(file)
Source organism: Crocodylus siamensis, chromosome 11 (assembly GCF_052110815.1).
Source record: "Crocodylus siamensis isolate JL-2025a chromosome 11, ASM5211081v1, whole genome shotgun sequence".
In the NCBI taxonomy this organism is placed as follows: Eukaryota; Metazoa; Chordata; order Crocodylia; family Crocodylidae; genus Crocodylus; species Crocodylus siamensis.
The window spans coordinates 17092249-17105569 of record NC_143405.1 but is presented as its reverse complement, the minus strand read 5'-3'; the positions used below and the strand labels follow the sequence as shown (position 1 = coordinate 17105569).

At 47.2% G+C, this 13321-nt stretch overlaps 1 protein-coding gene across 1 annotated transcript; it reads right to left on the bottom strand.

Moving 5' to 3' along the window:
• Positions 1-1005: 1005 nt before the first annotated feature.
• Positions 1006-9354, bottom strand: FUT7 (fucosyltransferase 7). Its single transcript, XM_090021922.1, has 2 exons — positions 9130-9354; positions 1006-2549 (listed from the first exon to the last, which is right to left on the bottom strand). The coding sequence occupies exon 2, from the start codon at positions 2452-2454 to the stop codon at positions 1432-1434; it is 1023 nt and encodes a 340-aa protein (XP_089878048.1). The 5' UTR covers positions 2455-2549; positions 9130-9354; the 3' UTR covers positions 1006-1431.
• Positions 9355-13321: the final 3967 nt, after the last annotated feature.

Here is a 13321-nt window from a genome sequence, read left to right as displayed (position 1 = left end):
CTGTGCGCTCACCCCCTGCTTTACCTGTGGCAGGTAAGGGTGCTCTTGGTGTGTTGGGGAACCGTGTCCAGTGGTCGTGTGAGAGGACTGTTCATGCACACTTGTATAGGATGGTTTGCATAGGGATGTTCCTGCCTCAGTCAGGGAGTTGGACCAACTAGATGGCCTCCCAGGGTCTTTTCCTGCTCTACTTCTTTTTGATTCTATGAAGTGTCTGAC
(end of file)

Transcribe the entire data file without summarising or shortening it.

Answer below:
Source organism: Crocodylus siamensis, chromosome 11 (assembly GCF_052110815.1).
Source record: "Crocodylus siamensis isolate JL-2025a chromosome 11, ASM5211081v1, whole genome shotgun sequence".
In the NCBI taxonomy this organism is placed as follows: Eukaryota; Metazoa; Chordata; order Crocodylia; family Crocodylidae; genus Crocodylus; species Crocodylus siamensis.
The window spans coordinates 17092249-17105569 of record NC_143405.1 but is presented as its reverse complement, the minus strand read 5'-3'; the positions used below and the strand labels follow the sequence as shown (position 1 = coordinate 17105569).

At 47.2% G+C, this 13321-nt stretch overlaps 1 protein-coding gene across 1 annotated transcript; it reads right to left on the bottom strand.

Moving 5' to 3' along the window:
• Positions 1-1005: 1005 nt before the first annotated feature.
• Positions 1006-9354, bottom strand: FUT7 (fucosyltransferase 7). Its single transcript, XM_090021922.1, has 2 exons — positions 9130-9354; positions 1006-2549 (listed from the first exon to the last, which is right to left on the bottom strand). The coding sequence occupies exon 2, from the start codon at positions 2452-2454 to the stop codon at positions 1432-1434; it is 1023 nt and encodes a 340-aa protein (XP_089878048.1). The 5' UTR covers positions 2455-2549; positions 9130-9354; the 3' UTR covers positions 1006-1431.
• Positions 9355-13321: the final 3967 nt, after the last annotated feature.

Here is a 13321-nt window from a genome sequence, read left to right as displayed (position 1 = left end):
CTGTGCGCTCACCCCCTGCTTTACCTGTGGCAGGTAAGGGTGCTCTTGGTGTGTTGGGGAACCGTGTCCAGTGGTCGTGTGAGAGGACTGTTCATGCACACTTGTATAGGATGGTTTGCATAGGGATGTTCCTGCCTCAGTCAGGGAGTTGGACCAACTAGATGGCCTCCCAGGGTCTTTTCCTGCTCTACTTCTTTTTGATTCTATGAAGTGTCTGAC